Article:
Plans for Oriel, a new state-of-the-art eye care, research and education centre, have been given the green light.
The joint initiative between Moorfields Eye Hospital NHS Foundation Trust, the UCL Institute of Ophthalmology and Moorfields Eye Charity, which will see services move to a brand-new integrated centre on the site of St Pancras Hospital, has now been given final NHS and government approval.
This significant milestone is the final step before construction starts in 2023 and it follows Camden Council granting full planning permission for the centre in August. The preferred contractor for the project, Bouygues UK, has developed a full construction programme with the building due to open in 2027.
The new centre – part of the New Hospital Programme, the biggest hospital building programme in a generation - will harness the expertise of the partners under one roof and will enable closer collaborative working between clinicians and researchers to speed up the delivery of the highest quality treatments and therapies for patients.
Tessa Green, Moorfields chairman, said: “This is an extraordinarily exciting moment for Moorfields. Thank you to our teams, our partners, our patients, our donors and our stakeholders. Your patience, determination and dedication over 10 years to the vision for Oriel has progressed it this far. I am so very proud of what we have together achieved and look forward to seeing Oriel built and open its doors to patients.”
UCL President & Provost Dr Michael Spence AC said: “This decision is a vital step forward for an incredibly exciting project that will bring together UCL’s formidable research base with Moorfields’ world-class healthcare delivery in a way that results in major academic and clinical benefits for people living with sight loss throughout the UK and across the world.”
Martin Kuper, Moorfields chief executive, said: “This is the final approval we have been waiting for, turning Oriel from a proposal into a reality. Our next step will be to start construction work in the new year to build our world-leading centre, which will support our reputation for excellence and our ability to deliver outstanding care for our patients."
Professor Alan Thompson, dean of the UCL Faculty of Brain Sciences, said: “I am absolutely delighted that our exciting plans for Oriel have been given the regulatory seal of approval. Oriel will allow us to drive forward the improvements to support our work in the long-term and strengthen our partnership with Moorfields in delivering real benefits for patients. This next phase of the project is exciting as we start building the Centre that will enable more collaborative and innovative working.”
Robert Dufton, Moorfields Eye Charity chief executive, said: “This is a real moment of celebration for us all. We’ve been working in partnership with our generous donors because philanthropy has a vital role in securing the future of eye health on a global scale. We believe the new centre is going to provide patients, who are at the heart of everything we do, with the best treatments, faster.”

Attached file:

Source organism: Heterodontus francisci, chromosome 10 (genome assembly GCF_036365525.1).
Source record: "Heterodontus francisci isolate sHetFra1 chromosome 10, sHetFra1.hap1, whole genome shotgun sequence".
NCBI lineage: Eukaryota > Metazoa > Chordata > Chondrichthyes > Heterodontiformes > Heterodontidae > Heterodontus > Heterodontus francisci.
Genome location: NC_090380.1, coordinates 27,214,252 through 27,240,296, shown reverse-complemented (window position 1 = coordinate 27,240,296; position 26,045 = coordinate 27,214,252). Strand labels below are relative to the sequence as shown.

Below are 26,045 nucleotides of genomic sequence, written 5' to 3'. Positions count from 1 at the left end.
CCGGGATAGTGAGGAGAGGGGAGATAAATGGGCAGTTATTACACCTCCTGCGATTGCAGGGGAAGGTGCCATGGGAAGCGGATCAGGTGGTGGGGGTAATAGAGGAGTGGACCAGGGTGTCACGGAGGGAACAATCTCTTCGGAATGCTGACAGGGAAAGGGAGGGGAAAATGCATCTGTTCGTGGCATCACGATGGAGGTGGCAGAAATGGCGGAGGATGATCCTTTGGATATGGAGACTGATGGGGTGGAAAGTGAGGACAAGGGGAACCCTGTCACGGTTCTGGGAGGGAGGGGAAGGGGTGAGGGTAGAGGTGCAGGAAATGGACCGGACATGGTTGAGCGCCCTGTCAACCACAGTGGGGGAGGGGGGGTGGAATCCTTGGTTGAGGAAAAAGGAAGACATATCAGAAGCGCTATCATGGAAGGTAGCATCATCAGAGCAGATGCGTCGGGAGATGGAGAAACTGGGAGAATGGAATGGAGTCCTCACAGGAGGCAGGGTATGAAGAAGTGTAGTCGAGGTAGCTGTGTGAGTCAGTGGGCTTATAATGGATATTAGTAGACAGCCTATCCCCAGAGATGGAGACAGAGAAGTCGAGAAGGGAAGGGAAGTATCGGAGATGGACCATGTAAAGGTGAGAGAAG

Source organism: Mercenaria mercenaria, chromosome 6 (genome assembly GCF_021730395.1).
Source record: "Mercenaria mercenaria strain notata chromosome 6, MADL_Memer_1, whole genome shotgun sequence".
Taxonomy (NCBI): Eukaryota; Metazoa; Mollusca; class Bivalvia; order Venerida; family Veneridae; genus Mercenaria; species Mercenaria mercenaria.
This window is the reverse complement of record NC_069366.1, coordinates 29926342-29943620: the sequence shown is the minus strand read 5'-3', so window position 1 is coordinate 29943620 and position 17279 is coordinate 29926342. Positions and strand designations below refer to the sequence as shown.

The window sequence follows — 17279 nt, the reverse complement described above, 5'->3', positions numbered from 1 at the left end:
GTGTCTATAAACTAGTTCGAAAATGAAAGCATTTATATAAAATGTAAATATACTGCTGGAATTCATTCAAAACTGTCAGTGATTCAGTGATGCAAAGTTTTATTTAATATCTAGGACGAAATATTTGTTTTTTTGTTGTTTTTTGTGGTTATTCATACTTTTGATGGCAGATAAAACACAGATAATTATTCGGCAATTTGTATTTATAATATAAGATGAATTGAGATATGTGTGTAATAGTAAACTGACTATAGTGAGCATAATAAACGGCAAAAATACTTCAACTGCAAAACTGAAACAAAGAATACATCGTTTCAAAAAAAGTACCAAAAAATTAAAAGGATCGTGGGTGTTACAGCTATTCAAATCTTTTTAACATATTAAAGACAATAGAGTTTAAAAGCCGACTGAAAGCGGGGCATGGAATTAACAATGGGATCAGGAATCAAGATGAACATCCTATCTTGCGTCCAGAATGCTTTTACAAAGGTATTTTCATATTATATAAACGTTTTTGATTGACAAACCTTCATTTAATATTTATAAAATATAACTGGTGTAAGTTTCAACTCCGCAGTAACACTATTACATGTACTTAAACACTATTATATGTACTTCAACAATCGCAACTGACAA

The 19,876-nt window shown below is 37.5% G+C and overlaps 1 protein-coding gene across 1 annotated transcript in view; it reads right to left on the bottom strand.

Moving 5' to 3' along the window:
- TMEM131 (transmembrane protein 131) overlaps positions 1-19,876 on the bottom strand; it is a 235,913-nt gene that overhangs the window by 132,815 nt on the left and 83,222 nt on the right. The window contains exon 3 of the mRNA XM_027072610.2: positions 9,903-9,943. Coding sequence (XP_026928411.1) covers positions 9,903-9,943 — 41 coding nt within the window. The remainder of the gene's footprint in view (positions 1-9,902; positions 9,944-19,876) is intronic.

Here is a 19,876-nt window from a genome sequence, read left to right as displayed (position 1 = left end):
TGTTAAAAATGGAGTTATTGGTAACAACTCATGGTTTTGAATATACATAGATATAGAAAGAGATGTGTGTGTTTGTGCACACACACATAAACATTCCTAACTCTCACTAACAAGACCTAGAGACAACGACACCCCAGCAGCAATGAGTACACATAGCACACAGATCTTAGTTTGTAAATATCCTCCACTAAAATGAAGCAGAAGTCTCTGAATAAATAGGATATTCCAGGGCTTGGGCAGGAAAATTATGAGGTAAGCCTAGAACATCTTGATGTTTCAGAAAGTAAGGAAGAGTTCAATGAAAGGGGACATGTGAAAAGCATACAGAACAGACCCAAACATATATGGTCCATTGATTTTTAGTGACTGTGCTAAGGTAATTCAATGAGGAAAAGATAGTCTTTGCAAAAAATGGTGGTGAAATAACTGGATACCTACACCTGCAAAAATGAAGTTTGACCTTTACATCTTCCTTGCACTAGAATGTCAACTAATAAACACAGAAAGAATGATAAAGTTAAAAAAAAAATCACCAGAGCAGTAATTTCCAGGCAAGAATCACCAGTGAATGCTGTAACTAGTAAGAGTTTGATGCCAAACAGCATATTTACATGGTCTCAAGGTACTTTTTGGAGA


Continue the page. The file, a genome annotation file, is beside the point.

The new centre will be located in the heart of the Knowledge Quarter, an internationally renowned hub for science and innovation. It is close to the UCL Bloomsbury campus and several of our NHS, commercial and charity partners.
Health and Social Care Secretary Steve Barclay said: “I want every patient to have the best possible experience of our healthcare system and part of that is making sure we have the hospitals to deliver it. This government’s manifesto commitment will see us deliver the most ambitious hospital building programme in a generation, helping us to provide world-class healthcare. Working towards this goal, plans for a new state of the art eye care centre have been approved which will see vast improvement in treatment times, with the typical glaucoma appointment already set to be cut from 90 to 60 minutes. These new facilities, supported by over £500m of investment, will mean more people can be seen and help cut backlogs. By 2031/32, it is expected to deliver over a million appointments and procedures a year.
“The building itself will offer all appointments in closed rooms, giving patients the privacy, they deserve, and the latest technology will be utilised to help the visually impaired throughout their hospital trips. Investing in our hospital programme will transform lives for decades to come with patients getting access to facilities designed to deal with complex needs and procedures.”
Natalie Forrest, Senior Responsible Owner for the New Hospital Programme, said: "This state-of-the-art facility will transform eye care and health for people across the country and I'm delighted that Oriel has today been granted approval to move forward, enabling construction to start. This funding will enable the team to further improve the outstanding care they provide, offering a modern environment for clinical and non-clinical staff, patients, and visitors.
“Oriel is an early phase scheme as part of the New Hospital Programme, which marks a step-change in how we design and build new hospital facilities. By working together and taking a collaborative and forward-thinking approach we can help the country to deliver modern healthcare environments, faster, and to the highest standards.”